In addition Friday the 13th: Killer Puzzle also includes four DLC packs and some costume packs. Each of the four DLC packs include another set of thirteen levels, a costume that fits the theme of the levels, and a special weapon to go along with the costume. Each DLC pack costs $2.99 while the costume packs are $0.99. I have checked out some of the DLC packs and I would say that they contain some of the best puzzles in the game. Since they are meant to be played after the free episodes they are also the hardest puzzles in the game. Since you have already been introduced to all of the other mechanics throughout the free episodes, the DLC puzzles are free to mix and match all of the mechanics which leads to some interesting puzzles. For a lot of these puzzles you have to think outside of the box in order to solve them.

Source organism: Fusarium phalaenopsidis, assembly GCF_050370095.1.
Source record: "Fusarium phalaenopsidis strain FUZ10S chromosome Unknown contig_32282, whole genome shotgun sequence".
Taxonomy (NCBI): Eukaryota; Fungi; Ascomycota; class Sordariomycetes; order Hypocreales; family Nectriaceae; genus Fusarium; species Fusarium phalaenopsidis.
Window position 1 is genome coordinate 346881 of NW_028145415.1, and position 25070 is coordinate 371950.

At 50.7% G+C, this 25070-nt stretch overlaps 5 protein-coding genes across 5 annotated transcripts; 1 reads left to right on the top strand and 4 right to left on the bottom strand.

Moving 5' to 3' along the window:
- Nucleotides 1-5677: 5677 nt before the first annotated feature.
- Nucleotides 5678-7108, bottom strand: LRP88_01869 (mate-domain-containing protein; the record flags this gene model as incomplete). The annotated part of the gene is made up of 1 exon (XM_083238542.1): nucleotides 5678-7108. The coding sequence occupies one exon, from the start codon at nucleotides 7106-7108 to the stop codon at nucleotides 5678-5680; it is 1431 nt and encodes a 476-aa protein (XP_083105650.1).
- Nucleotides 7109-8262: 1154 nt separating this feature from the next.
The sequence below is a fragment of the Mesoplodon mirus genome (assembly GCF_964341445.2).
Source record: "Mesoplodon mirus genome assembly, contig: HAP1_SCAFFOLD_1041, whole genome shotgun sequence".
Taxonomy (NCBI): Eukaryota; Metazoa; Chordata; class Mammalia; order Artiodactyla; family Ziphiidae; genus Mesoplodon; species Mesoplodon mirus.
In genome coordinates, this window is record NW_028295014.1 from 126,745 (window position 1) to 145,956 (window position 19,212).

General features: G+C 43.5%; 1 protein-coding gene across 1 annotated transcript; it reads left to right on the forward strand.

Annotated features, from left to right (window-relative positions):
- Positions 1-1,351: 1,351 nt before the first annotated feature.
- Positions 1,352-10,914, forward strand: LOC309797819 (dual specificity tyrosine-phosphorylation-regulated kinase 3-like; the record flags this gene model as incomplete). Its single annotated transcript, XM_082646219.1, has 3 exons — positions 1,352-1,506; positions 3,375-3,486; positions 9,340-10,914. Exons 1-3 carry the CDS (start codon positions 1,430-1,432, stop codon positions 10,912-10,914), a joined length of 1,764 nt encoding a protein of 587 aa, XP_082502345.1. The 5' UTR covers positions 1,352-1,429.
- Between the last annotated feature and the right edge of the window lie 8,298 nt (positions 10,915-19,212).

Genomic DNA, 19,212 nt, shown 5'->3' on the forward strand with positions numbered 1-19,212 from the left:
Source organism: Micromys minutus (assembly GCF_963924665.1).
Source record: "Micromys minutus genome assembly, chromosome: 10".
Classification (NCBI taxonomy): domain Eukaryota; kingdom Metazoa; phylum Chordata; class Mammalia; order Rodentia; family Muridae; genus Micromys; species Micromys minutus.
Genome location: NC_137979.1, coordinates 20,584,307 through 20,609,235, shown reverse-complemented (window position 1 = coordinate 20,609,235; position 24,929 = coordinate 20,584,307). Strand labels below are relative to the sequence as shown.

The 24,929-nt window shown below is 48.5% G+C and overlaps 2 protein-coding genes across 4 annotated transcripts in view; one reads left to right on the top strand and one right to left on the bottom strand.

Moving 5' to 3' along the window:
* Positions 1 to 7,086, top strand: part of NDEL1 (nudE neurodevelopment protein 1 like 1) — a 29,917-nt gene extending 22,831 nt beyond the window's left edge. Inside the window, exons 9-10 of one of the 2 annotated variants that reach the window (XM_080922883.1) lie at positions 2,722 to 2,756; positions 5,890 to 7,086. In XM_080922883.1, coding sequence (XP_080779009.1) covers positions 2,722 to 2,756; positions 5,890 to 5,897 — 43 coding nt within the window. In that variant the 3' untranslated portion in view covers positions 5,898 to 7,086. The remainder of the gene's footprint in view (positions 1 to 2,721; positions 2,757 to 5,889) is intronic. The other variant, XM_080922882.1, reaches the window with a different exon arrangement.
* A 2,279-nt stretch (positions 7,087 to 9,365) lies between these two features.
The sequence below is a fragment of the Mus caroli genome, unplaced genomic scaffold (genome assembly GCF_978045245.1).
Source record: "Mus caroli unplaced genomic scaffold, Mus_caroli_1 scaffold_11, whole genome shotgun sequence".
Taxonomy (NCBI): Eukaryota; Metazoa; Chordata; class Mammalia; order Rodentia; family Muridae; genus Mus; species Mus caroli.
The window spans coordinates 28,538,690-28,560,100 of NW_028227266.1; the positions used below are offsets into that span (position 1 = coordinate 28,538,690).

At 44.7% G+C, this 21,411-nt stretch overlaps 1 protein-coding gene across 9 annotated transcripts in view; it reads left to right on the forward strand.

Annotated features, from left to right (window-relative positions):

As far as a recommendation it basically comes down to whether you like these type of puzzle games. If you don’t really care for slide puzzles or Friday the 13th, I don’t see you getting much out of the game. If you like slide puzzles, Slayaway Camp, or Friday the 13th I would say that it is worth trying out the game. It is free after all with no necessary purchases for the free levels. If you enjoy the free levels and want some more challenging and creative levels, you may want to check out the DLC packs.